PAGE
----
by Staff Sgt. Lealan Buehrer
182nd Airlift Wing Public Affairs
10/8/2015 - PEORIA, Ill. -- Battlefield
Airmen with the 169th Air Support Operations Squadron, Illinois Air
National Guard, hosted a ribbon cutting Oct. 5, at the 182nd Airlift
Wing for a combat simulator they helped create.
The Air National Guard Advanced Joint Terminal Attack Controller
Training System allows tactical air control party specialists to
simulate coordinating airstrikes while deployed overseas with ground
The AAJTS will potentially save the government $95 million through
fiscal year 2018 by reducing the cost of qualification training by 48
percent, according to an Air Force analysis.
"While nothing can replace the experience of controlling a live
aircraft, the simulator is a cost-effective alternative," said Maj.
Jason Clifford, 169th Air Support Operations Squadron commander. "What
is most important is that it is a realistic way for TACPs to train and
to maintain proficiency, especially in a time of financial restraint
when resources are not always available."
The AAJTS also provides an enhanced training environment not available in a live training range.
"We can stop and start events so that guys can learn where they failed
or where they did well in their training," Clifford said. "We can pause
the mission, pause the aircraft, give a quick debrief, steer them back
in right direction and have them pick up right where they left off."
Matt Hruska, simulator operator and maintainer for the 169th Air Support
Operations Squadron, said that the end result of incorporating
simulator training will be Airmen equipped to provide close air support
to ground troops when the danger is close.
"I've been that grunt that never had air support, so I've been in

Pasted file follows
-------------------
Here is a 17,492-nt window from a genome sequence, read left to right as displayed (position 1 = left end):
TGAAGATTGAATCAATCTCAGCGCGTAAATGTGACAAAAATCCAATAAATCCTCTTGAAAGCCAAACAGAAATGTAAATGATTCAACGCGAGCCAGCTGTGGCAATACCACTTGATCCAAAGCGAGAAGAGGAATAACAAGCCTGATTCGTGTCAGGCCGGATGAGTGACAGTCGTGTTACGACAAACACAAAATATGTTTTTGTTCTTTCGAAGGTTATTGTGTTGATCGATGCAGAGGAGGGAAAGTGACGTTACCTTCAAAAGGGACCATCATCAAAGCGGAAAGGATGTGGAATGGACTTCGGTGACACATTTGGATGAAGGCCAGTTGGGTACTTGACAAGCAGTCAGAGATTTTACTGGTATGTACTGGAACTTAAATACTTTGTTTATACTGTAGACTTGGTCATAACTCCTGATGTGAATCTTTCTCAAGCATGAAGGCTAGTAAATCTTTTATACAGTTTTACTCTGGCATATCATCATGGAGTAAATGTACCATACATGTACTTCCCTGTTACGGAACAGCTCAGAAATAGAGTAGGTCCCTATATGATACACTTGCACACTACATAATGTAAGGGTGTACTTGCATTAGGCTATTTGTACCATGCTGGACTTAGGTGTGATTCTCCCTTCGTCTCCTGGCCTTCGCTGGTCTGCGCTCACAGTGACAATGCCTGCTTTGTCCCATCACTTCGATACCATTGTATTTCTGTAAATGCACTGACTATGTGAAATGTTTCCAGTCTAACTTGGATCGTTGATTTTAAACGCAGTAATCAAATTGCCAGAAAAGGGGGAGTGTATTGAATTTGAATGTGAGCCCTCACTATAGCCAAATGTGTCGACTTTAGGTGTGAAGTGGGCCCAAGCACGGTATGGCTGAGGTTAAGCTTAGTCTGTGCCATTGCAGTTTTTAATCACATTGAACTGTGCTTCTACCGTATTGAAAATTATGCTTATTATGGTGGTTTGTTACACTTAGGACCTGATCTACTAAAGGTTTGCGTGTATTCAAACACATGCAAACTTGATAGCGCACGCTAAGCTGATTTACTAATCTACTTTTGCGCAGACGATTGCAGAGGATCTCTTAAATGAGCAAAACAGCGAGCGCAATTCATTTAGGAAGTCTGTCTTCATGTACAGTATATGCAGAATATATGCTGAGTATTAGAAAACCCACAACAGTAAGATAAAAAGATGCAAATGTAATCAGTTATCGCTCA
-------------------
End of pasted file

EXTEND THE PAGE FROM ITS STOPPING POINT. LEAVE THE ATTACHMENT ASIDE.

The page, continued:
situations where you're getting shot at and you're like 'This is it, I'm
dying,'" Hruska said. "With this, we give hope. Once you hear that
[A-10 Thunderbolt II] come in, it's like 'Yes!' so motivation goes up.
They know that Air Force is watching their backs, and that's the biggest
thing ... just watching that guy's six."
The simulator is comprised of a 270-degree dome projection screen, a
control station and an aircraft simulator station. The dome contains 14
high-end projectors that immerse the user in wartime scenarios. In
addition, it can be networked with other AAJTS simulators, allowing
TACPs and pilots to train together worldwide without leaving their
Members of Congress and the Illinois General Assembly experienced the
simulator firsthand and participated in its ribbon cutting.
State Rep. Michael Unes (R-East Peoria) said he was amazed at the
simulator's realism and its applications to real-world operations.
"I heard about it, but it's one thing to hear about it and it's another
thing to actually see it in action and how real it is from the ground to
the air," Unes said. "It's great that we're able to have this type of
training to bring our guys home safely."
The Peoria TACPs teamed up with the QuantaDyn Corporation in 2012 to
help create the AAJTS by ensuring it reflected the battlefield, from the
sound of gunfire to equipment malfunctions.
U.S. Rep. Cheri Bustos (D-Ill.) said she was impressed that the concept
originating in Central Illinois has now spread throughout the country
"I've very impressed with that, and I think it shows ingenuity." Bustos
said. "It shows that the folks here are not giving up on making sure
that they're always viable, always moving to the next step, and I'm just
very, very impressed with the whole operation here,"
To date, TACPs with Peoria's 169th Air Support Operations Squadron have
completed 101 combat deployments during which they controlled more than
1,500 aircraft missions. The unit's Airmen have earned 29 Bronze Stars,
69 commendation medals, 26 Combat Action badges and one Purple Heart.